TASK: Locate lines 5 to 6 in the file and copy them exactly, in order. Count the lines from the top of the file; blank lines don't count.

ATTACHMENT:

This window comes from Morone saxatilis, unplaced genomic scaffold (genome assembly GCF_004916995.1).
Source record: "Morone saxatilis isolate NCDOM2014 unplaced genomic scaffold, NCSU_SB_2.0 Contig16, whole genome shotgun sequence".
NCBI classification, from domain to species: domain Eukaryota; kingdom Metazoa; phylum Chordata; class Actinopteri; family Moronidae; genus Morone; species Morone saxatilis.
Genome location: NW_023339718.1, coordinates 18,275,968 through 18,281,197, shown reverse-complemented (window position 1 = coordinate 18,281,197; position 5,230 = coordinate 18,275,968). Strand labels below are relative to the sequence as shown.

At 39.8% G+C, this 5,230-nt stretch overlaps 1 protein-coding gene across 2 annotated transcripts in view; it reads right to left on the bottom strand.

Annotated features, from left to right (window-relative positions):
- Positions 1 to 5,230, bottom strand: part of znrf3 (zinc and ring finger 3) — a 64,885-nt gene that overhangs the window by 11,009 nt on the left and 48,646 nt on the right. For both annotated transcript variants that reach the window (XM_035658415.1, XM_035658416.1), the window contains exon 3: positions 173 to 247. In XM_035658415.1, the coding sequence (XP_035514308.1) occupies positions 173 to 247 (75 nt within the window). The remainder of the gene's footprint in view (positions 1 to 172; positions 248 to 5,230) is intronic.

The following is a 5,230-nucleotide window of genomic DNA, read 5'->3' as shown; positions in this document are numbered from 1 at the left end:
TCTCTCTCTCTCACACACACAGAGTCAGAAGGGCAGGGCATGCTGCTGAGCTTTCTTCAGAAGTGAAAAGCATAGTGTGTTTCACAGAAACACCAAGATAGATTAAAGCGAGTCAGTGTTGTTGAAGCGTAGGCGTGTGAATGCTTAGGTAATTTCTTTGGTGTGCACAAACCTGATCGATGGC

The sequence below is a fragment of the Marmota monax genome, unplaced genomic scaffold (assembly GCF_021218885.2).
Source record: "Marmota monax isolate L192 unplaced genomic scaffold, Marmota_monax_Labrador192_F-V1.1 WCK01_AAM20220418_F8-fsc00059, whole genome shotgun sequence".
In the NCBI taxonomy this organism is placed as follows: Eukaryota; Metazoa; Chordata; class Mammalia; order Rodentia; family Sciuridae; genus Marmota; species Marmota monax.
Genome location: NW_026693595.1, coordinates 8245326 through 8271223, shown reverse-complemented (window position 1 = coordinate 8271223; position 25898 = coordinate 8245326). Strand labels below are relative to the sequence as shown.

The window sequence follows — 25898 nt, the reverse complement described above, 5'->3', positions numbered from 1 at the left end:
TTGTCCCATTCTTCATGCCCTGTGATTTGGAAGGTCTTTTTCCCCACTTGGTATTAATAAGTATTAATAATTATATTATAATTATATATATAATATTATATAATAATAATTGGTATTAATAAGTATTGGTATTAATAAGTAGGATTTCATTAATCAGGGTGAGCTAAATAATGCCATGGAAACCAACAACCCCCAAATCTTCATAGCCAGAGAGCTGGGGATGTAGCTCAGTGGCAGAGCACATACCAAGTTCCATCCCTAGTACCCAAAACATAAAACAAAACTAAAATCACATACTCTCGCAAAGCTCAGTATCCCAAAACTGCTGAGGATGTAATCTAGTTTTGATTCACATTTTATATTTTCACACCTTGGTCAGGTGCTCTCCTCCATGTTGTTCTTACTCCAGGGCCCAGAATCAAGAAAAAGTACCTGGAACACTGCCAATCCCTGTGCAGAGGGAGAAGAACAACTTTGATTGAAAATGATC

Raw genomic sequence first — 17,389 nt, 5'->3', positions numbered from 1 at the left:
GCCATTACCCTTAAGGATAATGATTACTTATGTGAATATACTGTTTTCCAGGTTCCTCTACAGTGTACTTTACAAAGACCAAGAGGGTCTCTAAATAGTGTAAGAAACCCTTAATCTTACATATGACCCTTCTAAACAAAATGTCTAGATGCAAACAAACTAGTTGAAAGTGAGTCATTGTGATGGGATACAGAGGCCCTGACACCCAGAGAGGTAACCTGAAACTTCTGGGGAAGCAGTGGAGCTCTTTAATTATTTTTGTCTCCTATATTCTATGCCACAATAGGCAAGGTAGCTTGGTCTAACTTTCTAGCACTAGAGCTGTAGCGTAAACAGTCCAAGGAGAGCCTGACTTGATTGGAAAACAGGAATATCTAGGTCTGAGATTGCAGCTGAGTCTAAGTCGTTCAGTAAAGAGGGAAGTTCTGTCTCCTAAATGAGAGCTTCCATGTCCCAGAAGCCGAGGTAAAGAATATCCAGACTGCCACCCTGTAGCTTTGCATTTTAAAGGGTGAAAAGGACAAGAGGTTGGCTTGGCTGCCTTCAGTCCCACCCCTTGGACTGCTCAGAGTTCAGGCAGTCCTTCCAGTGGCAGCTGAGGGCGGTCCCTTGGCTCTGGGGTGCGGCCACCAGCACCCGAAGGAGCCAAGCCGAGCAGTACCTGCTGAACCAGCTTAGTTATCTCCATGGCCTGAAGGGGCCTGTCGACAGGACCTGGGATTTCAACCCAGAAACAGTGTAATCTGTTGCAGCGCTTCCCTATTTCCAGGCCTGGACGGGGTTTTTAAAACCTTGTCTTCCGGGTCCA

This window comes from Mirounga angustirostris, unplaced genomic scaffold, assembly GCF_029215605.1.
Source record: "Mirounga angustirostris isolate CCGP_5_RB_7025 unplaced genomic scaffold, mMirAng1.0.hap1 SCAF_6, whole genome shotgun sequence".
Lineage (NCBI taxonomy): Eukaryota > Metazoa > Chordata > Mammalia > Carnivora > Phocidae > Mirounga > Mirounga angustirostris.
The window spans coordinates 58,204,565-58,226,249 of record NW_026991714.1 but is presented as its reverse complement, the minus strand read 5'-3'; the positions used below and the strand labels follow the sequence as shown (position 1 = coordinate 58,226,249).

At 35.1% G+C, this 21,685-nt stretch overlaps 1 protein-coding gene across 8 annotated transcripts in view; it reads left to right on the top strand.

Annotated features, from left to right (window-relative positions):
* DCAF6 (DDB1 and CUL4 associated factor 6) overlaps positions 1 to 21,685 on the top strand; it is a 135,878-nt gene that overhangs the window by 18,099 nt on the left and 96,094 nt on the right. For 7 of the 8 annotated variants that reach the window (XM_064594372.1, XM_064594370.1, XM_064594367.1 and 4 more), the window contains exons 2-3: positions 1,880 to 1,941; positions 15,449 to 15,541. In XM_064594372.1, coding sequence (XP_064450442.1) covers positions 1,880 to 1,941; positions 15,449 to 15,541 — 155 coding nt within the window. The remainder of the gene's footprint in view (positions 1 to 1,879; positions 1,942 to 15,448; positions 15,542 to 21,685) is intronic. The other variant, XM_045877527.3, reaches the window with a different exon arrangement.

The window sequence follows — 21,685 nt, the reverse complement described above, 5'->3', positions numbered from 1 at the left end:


At 39.8% G+C, this 5,230-nt stretch overlaps 1 protein-coding gene across 2 annotated transcripts in view; it reads right to left on the bottom strand.

Annotated features, from left to right (window-relative positions):